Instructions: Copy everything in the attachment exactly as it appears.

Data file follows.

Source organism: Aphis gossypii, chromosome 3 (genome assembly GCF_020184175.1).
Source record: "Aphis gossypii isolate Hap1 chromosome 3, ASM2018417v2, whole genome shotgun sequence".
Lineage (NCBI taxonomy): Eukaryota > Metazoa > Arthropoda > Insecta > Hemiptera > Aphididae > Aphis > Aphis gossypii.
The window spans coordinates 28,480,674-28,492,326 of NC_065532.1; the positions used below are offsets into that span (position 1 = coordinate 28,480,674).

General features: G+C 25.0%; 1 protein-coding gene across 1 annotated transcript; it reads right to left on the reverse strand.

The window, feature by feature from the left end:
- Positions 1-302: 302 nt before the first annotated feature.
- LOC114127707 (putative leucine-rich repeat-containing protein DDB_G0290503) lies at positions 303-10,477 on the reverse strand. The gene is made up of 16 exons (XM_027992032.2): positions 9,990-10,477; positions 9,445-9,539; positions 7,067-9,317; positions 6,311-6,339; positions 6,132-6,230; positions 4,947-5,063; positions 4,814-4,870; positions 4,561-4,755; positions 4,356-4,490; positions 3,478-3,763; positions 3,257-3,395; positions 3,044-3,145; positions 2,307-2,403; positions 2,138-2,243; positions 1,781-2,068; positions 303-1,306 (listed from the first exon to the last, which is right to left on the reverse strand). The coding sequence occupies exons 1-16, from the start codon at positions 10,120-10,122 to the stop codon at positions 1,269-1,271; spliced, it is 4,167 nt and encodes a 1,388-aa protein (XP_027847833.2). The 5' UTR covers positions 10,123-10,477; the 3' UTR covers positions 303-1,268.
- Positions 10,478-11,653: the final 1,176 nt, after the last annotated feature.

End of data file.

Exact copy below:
Source organism: Aphis gossypii, chromosome 3 (genome assembly GCF_020184175.1).
Source record: "Aphis gossypii isolate Hap1 chromosome 3, ASM2018417v2, whole genome shotgun sequence".
Lineage (NCBI taxonomy): Eukaryota > Metazoa > Arthropoda > Insecta > Hemiptera > Aphididae > Aphis > Aphis gossypii.
The window spans coordinates 28,480,674-28,492,326 of NC_065532.1; the positions used below are offsets into that span (position 1 = coordinate 28,480,674).

General features: G+C 25.0%; 1 protein-coding gene across 1 annotated transcript; it reads right to left on the reverse strand.

The window, feature by feature from the left end:
- Positions 1-302: 302 nt before the first annotated feature.
- LOC114127707 (putative leucine-rich repeat-containing protein DDB_G0290503) lies at positions 303-10,477 on the reverse strand. The gene is made up of 16 exons (XM_027992032.2): positions 9,990-10,477; positions 9,445-9,539; positions 7,067-9,317; positions 6,311-6,339; positions 6,132-6,230; positions 4,947-5,063; positions 4,814-4,870; positions 4,561-4,755; positions 4,356-4,490; positions 3,478-3,763; positions 3,257-3,395; positions 3,044-3,145; positions 2,307-2,403; positions 2,138-2,243; positions 1,781-2,068; positions 303-1,306 (listed from the first exon to the last, which is right to left on the reverse strand). The coding sequence occupies exons 1-16, from the start codon at positions 10,120-10,122 to the stop codon at positions 1,269-1,271; spliced, it is 4,167 nt and encodes a 1,388-aa protein (XP_027847833.2). The 5' UTR covers positions 10,123-10,477; the 3' UTR covers positions 303-1,268.
- Positions 10,478-11,653: the final 1,176 nt, after the last annotated feature.